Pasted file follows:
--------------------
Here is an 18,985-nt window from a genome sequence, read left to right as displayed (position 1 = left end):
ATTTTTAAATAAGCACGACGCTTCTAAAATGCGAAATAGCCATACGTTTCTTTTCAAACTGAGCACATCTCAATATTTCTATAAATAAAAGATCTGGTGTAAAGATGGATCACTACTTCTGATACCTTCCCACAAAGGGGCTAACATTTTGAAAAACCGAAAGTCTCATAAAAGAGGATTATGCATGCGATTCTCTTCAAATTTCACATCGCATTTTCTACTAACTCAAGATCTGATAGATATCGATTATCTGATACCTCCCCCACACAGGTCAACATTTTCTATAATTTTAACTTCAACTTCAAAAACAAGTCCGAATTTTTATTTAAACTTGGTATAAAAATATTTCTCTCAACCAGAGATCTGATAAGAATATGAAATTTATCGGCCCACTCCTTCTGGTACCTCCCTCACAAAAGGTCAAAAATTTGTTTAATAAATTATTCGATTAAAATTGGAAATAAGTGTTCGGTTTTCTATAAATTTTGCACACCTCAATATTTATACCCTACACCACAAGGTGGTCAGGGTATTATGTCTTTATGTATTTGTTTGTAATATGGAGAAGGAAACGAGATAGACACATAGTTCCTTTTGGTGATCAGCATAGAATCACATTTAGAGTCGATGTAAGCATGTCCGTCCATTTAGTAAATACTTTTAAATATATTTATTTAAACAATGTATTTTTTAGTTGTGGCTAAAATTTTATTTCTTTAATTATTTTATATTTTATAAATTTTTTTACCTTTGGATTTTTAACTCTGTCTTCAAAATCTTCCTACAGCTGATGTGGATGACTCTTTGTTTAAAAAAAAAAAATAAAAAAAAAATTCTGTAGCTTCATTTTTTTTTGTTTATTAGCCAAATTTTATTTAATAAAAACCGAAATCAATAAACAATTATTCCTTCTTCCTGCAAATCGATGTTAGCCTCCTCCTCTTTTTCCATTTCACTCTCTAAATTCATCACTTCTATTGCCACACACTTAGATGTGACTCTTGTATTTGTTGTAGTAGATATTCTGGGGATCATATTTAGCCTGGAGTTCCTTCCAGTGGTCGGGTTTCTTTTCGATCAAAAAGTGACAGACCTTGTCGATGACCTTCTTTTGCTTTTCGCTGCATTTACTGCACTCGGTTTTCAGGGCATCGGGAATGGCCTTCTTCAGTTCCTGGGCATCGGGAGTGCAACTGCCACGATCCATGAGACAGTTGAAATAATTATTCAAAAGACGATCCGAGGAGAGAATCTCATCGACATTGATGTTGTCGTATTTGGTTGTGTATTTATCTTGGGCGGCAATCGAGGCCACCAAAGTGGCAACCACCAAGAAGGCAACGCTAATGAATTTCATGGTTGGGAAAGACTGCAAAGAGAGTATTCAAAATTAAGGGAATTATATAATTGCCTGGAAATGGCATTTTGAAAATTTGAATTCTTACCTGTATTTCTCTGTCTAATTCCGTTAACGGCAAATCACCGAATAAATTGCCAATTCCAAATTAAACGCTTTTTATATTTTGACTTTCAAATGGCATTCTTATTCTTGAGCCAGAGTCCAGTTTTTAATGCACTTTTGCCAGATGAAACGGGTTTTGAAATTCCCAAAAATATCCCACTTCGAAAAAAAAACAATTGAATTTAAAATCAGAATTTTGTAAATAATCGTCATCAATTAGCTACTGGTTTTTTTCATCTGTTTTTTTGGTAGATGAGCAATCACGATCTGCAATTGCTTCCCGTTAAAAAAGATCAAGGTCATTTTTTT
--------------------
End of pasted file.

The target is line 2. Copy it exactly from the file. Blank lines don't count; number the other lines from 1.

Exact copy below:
ATTTTTAAATAAGCACGACGCTTCTAAAATGCGAAATAGCCATACGTTTCTTTTCAAACTGAGCACATCTCAATATTTCTATAAATAAAAGATCTGGTGTAAAGATGGATCACTACTTCTGATACCTTCCCACAAAGGGGCTAACATTTTGAAAAACCGAAAGTCTCATAAAAGAGGATTATGCATGCGATTCTCTTCAAATTTCACATCGCATTTTCTACTAACTCAAGATCTGATAGATATCGATTATCTGATACCTCCCCCACACAGGTCAACATTTTCTATAATTTTAACTTCAACTTCAAAAACAAGTCCGAATTTTTATTTAAACTTGGTATAAAAATATTTCTCTCAACCAGAGATCTGATAAGAATATGAAATTTATCGGCCCACTCCTTCTGGTACCTCCCTCACAAAAGGTCAAAAATTTGTTTAATAAATTATTCGATTAAAATTGGAAATAAGTGTTCGGTTTTCTATAAATTTTGCACACCTCAATATTTATACCCTACACCACAAGGTGGTCAGGGTATTATGTCTTTATGTATTTGTTTGTAATATGGAGAAGGAAACGAGATAGACACATAGTTCCTTTTGGTGATCAGCATAGAATCACATTTAGAGTCGATGTAAGCATGTCCGTCCATTTAGTAAATACTTTTAAATATATTTATTTAAACAATGTATTTTTTAGTTGTGGCTAAAATTTTATTTCTTTAATTATTTTATATTTTATAAATTTTTTTACCTTTGGATTTTTAACTCTGTCTTCAAAATCTTCCTACAGCTGATGTGGATGACTCTTTGTTTAAAAAAAAAAAATAAAAAAAAAATTCTGTAGCTTCATTTTTTTTTGTTTATTAGCCAAATTTTATTTAATAAAAACCGAAATCAATAAACAATTATTCCTTCTTCCTGCAAATCGATGTTAGCCTCCTCCTCTTTTTCCATTTCACTCTCTAAATTCATCACTTCTATTGCCACACACTTAGATGTGACTCTTGTATTTGTTGTAGTAGATATTCTGGGGATCATATTTAGCCTGGAGTTCCTTCCAGTGGTCGGGTTTCTTTTCGATCAAAAAGTGACAGACCTTGTCGATGACCTTCTTTTGCTTTTCGCTGCATTTACTGCACTCGGTTTTCAGGGCATCGGGAATGGCCTTCTTCAGTTCCTGGGCATCGGGAGTGCAACTGCCACGATCCATGAGACAGTTGAAATAATTATTCAAAAGACGATCCGAGGAGAGAATCTCATCGACATTGATGTTGTCGTATTTGGTTGTGTATTTATCTTGGGCGGCAATCGAGGCCACCAAAGTGGCAACCACCAAGAAGGCAACGCTAATGAATTTCATGGTTGGGAAAGACTGCAAAGAGAGTATTCAAAATTAAGGGAATTATATAATTGCCTGGAAATGGCATTTTGAAAATTTGAATTCTTACCTGTATTTCTCTGTCTAATTCCGTTAACGGCAAATCACCGAATAAATTGCCAATTCCAAATTAAACGCTTTTTATATTTTGACTTTCAAATGGCATTCTTATTCTTGAGCCAGAGTCCAGTTTTTAATGCACTTTTGCCAGATGAAACGGGTTTTGAAATTCCCAAAAATATCCCACTTCGAAAAAAAAACAATTGAATTTAAAATCAGAATTTTGTAAATAATCGTCATCAATTAGCTACTGGTTTTTTTCATCTGTTTTTTTGGTAGATGAGCAATCACGATCTGCAATTGCTTCCCGTTAAAAAAGATCAAGGTCATTTTTTT